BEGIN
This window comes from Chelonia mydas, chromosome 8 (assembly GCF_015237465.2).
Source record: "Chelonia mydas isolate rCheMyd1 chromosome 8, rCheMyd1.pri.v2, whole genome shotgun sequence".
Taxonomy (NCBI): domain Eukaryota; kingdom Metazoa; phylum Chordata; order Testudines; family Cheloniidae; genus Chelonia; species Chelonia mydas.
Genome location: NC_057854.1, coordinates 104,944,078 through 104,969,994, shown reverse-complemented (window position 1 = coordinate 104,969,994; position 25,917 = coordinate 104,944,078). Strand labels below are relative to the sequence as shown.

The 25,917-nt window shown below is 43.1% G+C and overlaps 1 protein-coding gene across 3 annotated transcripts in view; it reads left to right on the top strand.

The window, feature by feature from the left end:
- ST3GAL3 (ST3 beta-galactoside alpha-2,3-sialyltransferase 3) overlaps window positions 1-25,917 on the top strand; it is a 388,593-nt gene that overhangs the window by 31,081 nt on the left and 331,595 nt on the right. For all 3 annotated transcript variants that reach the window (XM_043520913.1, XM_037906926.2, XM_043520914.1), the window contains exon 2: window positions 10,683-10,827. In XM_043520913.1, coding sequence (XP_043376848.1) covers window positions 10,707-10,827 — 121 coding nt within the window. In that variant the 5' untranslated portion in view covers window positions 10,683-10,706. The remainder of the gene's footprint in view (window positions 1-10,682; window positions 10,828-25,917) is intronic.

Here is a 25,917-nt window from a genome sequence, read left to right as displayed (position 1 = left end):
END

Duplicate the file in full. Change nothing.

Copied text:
This window comes from Chelonia mydas, chromosome 8 (assembly GCF_015237465.2).
Source record: "Chelonia mydas isolate rCheMyd1 chromosome 8, rCheMyd1.pri.v2, whole genome shotgun sequence".
Taxonomy (NCBI): domain Eukaryota; kingdom Metazoa; phylum Chordata; order Testudines; family Cheloniidae; genus Chelonia; species Chelonia mydas.
Genome location: NC_057854.1, coordinates 104,944,078 through 104,969,994, shown reverse-complemented (window position 1 = coordinate 104,969,994; position 25,917 = coordinate 104,944,078). Strand labels below are relative to the sequence as shown.

The 25,917-nt window shown below is 43.1% G+C and overlaps 1 protein-coding gene across 3 annotated transcripts in view; it reads left to right on the top strand.

The window, feature by feature from the left end:
- ST3GAL3 (ST3 beta-galactoside alpha-2,3-sialyltransferase 3) overlaps window positions 1-25,917 on the top strand; it is a 388,593-nt gene that overhangs the window by 31,081 nt on the left and 331,595 nt on the right. For all 3 annotated transcript variants that reach the window (XM_043520913.1, XM_037906926.2, XM_043520914.1), the window contains exon 2: window positions 10,683-10,827. In XM_043520913.1, coding sequence (XP_043376848.1) covers window positions 10,707-10,827 — 121 coding nt within the window. In that variant the 5' untranslated portion in view covers window positions 10,683-10,706. The remainder of the gene's footprint in view (window positions 1-10,682; window positions 10,828-25,917) is intronic.

Here is a 25,917-nt window from a genome sequence, read left to right as displayed (position 1 = left end):